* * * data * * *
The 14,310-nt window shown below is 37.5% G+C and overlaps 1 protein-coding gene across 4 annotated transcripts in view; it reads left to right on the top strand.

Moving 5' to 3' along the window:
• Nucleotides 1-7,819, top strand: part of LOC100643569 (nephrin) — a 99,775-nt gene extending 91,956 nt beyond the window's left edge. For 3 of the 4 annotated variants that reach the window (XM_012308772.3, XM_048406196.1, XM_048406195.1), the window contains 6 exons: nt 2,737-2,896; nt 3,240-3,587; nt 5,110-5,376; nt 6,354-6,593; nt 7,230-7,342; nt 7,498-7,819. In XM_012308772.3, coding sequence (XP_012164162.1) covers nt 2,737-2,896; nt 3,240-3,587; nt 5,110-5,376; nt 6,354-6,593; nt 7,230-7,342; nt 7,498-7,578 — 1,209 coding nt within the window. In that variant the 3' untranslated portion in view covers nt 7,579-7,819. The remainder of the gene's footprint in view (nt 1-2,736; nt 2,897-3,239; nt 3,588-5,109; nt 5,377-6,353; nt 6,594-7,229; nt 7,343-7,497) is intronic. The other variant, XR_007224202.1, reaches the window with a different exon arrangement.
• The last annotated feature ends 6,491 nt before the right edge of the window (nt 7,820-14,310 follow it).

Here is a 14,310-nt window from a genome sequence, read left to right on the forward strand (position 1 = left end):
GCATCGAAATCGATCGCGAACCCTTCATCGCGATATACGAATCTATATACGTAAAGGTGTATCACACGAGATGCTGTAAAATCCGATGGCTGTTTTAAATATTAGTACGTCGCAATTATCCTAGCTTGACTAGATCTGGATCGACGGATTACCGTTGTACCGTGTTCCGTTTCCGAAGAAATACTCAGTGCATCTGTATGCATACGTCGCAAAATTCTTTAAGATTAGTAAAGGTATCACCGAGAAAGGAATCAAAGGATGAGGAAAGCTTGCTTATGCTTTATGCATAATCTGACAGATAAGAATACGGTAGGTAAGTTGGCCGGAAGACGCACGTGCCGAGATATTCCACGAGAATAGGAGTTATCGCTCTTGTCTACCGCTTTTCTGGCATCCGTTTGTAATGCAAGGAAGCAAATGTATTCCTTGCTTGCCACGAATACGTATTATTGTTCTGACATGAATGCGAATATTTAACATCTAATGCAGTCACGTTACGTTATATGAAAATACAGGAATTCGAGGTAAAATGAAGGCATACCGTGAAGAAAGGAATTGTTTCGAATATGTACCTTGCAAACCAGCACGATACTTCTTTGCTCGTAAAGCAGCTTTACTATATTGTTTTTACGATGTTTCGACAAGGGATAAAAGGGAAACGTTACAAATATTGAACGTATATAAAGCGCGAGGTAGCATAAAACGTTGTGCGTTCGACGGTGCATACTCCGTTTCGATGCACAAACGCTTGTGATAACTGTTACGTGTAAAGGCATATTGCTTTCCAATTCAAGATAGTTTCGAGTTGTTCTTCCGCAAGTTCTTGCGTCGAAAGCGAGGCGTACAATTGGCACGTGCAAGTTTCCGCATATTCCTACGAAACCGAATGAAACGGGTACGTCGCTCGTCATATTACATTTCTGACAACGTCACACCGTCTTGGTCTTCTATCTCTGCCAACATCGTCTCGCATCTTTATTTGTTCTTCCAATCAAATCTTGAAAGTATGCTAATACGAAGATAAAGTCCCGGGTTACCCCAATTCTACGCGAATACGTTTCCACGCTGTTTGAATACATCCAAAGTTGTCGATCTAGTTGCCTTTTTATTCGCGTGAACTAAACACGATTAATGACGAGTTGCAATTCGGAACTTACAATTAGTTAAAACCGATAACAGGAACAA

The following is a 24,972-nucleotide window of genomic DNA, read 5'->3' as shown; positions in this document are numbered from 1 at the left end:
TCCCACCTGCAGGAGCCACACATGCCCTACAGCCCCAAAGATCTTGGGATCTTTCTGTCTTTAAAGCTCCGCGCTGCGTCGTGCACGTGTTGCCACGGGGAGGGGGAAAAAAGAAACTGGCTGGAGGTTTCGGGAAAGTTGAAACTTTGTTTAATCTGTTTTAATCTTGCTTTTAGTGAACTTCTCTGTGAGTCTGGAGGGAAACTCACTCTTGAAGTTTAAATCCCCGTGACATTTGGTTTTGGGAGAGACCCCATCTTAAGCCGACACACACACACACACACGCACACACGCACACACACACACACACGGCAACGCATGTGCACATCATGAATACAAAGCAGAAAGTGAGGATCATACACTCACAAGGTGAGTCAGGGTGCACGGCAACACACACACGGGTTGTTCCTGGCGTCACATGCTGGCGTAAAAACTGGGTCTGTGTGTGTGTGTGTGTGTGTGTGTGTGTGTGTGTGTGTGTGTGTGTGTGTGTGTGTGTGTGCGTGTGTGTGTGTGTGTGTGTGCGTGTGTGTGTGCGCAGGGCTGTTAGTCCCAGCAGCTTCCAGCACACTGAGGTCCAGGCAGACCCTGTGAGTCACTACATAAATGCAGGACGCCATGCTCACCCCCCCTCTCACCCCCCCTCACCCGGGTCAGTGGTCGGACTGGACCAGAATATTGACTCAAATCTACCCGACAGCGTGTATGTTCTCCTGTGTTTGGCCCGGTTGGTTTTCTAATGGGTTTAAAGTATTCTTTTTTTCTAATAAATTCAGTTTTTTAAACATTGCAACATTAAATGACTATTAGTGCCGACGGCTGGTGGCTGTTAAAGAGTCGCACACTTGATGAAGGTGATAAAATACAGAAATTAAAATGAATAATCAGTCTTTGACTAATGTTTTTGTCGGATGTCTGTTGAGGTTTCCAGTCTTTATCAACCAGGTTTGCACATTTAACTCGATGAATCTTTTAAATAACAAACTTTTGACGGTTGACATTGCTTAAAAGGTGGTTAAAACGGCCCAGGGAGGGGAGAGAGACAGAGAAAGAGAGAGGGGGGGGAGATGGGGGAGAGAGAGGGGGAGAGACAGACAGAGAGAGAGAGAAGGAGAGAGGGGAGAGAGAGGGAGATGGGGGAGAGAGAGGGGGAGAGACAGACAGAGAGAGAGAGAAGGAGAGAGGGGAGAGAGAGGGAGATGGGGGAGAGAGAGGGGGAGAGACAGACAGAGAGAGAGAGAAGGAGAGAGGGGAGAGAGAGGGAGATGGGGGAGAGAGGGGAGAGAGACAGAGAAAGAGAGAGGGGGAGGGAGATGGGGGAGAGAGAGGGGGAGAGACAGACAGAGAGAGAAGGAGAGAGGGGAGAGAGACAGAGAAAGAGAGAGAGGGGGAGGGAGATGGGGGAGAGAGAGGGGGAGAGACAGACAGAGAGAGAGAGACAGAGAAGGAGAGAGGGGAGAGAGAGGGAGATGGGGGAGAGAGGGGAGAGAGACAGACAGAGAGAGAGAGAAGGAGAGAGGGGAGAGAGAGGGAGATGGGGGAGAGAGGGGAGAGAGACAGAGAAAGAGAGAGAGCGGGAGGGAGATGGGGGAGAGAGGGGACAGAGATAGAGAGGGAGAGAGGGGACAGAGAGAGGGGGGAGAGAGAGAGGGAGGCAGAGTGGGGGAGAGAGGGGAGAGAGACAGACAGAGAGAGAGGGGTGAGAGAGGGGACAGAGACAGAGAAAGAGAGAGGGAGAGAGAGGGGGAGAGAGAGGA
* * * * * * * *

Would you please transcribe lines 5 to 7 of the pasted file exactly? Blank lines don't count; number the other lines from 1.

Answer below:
Here is a 14,310-nt window from a genome sequence, read left to right on the forward strand (position 1 = left end):
GCATCGAAATCGATCGCGAACCCTTCATCGCGATATACGAATCTATATACGTAAAGGTGTATCACACGAGATGCTGTAAAATCCGATGGCTGTTTTAAATATTAGTACGTCGCAATTATCCTAGCTTGACTAGATCTGGATCGACGGATTACCGTTGTACCGTGTTCCGTTTCCGAAGAAATACTCAGTGCATCTGTATGCATACGTCGCAAAATTCTTTAAGATTAGTAAAGGTATCACCGAGAAAGGAATCAAAGGATGAGGAAAGCTTGCTTATGCTTTATGCATAATCTGACAGATAAGAATACGGTAGGTAAGTTGGCCGGAAGACGCACGTGCCGAGATATTCCACGAGAATAGGAGTTATCGCTCTTGTCTACCGCTTTTCTGGCATCCGTTTGTAATGCAAGGAAGCAAATGTATTCCTTGCTTGCCACGAATACGTATTATTGTTCTGACATGAATGCGAATATTTAACATCTAATGCAGTCACGTTACGTTATATGAAAATACAGGAATTCGAGGTAAAATGAAGGCATACCGTGAAGAAAGGAATTGTTTCGAATATGTACCTTGCAAACCAGCACGATACTTCTTTGCTCGTAAAGCAGCTTTACTATATTGTTTTTACGATGTTTCGACAAGGGATAAAAGGGAAACGTTACAAATATTGAACGTATATAAAGCGCGAGGTAGCATAAAACGTTGTGCGTTCGACGGTGCATACTCCGTTTCGATGCACAAACGCTTGTGATAACTGTTACGTGTAAAGGCATATTGCTTTCCAATTCAAGATAGTTTCGAGTTGTTCTTCCGCAAGTTCTTGCGTCGAAAGCGAGGCGTACAATTGGCACGTGCAAGTTTCCGCATATTCCTACGAAACCGAATGAAACGGGTACGTCGCTCGTCATATTACATTTCTGACAACGTCACACCGTCTTGGTCTTCTATCTCTGCCAACATCGTCTCGCATCTTTATTTGTTCTTCCAATCAAATCTTGAAAGTATGCTAATACGAAGATAAAGTCCCGGGTTACCCCAATTCTACGCGAATACGTTTCCACGCTGTTTGAATACATCCAAAGTTGTCGATCTAGTTGCCTTTTTATTCGCGTGAACTAAACACGATTAATGACGAGTTGCAATTCGGAACTTACAATTAGTTAAAACCGATAACAGGAACAA

The following is a 24,972-nucleotide window of genomic DNA, read 5'->3' as shown; positions in this document are numbered from 1 at the left end: